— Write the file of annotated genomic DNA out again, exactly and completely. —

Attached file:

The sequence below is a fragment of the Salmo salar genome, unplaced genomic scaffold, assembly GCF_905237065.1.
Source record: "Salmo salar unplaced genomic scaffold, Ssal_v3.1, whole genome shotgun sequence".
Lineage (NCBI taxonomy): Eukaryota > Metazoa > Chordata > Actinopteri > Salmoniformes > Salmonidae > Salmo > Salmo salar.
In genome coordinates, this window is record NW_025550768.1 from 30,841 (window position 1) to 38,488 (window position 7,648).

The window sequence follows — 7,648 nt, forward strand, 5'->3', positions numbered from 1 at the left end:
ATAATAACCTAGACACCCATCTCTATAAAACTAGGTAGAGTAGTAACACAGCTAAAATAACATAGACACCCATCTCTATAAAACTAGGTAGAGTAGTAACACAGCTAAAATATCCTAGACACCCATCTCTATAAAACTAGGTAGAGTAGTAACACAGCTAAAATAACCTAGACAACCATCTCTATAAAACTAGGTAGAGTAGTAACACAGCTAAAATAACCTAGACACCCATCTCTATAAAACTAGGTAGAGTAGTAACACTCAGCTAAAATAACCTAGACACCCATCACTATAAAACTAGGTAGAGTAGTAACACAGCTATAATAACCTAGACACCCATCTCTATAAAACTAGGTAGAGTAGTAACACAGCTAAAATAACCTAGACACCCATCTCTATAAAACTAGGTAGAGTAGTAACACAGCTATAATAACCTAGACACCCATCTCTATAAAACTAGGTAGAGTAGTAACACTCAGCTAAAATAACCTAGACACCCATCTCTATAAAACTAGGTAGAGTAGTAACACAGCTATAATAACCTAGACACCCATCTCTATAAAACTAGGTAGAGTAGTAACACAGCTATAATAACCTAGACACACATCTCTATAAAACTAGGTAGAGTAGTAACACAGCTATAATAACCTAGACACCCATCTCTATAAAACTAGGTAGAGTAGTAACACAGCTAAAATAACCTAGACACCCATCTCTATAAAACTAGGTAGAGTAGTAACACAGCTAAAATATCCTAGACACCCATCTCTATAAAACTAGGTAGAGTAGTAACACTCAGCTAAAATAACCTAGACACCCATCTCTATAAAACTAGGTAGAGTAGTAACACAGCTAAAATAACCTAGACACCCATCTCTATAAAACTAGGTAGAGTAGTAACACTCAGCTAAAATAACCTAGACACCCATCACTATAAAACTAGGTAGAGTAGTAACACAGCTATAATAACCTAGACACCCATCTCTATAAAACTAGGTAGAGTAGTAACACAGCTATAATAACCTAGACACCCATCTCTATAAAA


The sequence below is a fragment of the Salmo salar genome, unplaced genomic scaffold, assembly GCF_905237065.1.
Source record: "Salmo salar unplaced genomic scaffold, Ssal_v3.1, whole genome shotgun sequence".
Lineage (NCBI taxonomy): Eukaryota > Metazoa > Chordata > Actinopteri > Salmoniformes > Salmonidae > Salmo > Salmo salar.
In genome coordinates, this window is record NW_025550768.1 from 30,841 (window position 1) to 38,488 (window position 7,648).

The window sequence follows — 7,648 nt, forward strand, 5'->3', positions numbered from 1 at the left end:
ATAATAACCTAGACACCCATCTCTATAAAACTAGGTAGAGTAGTAACACAGCTAAAATAACATAGACACCCATCTCTATAAAACTAGGTAGAGTAGTAACACAGCTAAAATATCCTAGACACCCATCTCTATAAAACTAGGTAGAGTAGTAACACAGCTAAAATAACCTAGACAACCATCTCTATAAAACTAGGTAGAGTAGTAACACAGCTAAAATAACCTAGACACCCATCTCTATAAAACTAGGTAGAGTAGTAACACTCAGCTAAAATAACCTAGACACCCATCACTATAAAACTAGGTAGAGTAGTAACACAGCTATAATAACCTAGACACCCATCTCTATAAAACTAGGTAGAGTAGTAACACAGCTAAAATAACCTAGACACCCATCTCTATAAAACTAGGTAGAGTAGTAACACAGCTATAATAACCTAGACACCCATCTCTATAAAACTAGGTAGAGTAGTAACACTCAGCTAAAATAACCTAGACACCCATCTCTATAAAACTAGGTAGAGTAGTAACACAGCTATAATAACCTAGACACCCATCTCTATAAAACTAGGTAGAGTAGTAACACAGCTATAATAACCTAGACACACATCTCTATAAAACTAGGTAGAGTAGTAACACAGCTATAATAACCTAGACACCCATCTCTATAAAACTAGGTAGAGTAGTAACACAGCTAAAATAACCTAGACACCCATCTCTATAAAACTAGGTAGAGTAGTAACACAGCTAAAATATCCTAGACACCCATCTCTATAAAACTAGGTAGAGTAGTAACACTCAGCTAAAATAACCTAGACACCCATCTCTATAAAACTAGGTAGAGTAGTAACACAGCTAAAATAACCTAGACACCCATCTCTATAAAACTAGGTAGAGTAGTAACACTCAGCTAAAATAACCTAGACACCCATCACTATAAAACTAGGTAGAGTAGTAACACAGCTATAATAACCTAGACACCCATCTCTATAAAACTAGGTAGAGTAGTAACACAGCTATAATAACCTAGACACCCATCTCTATAAAA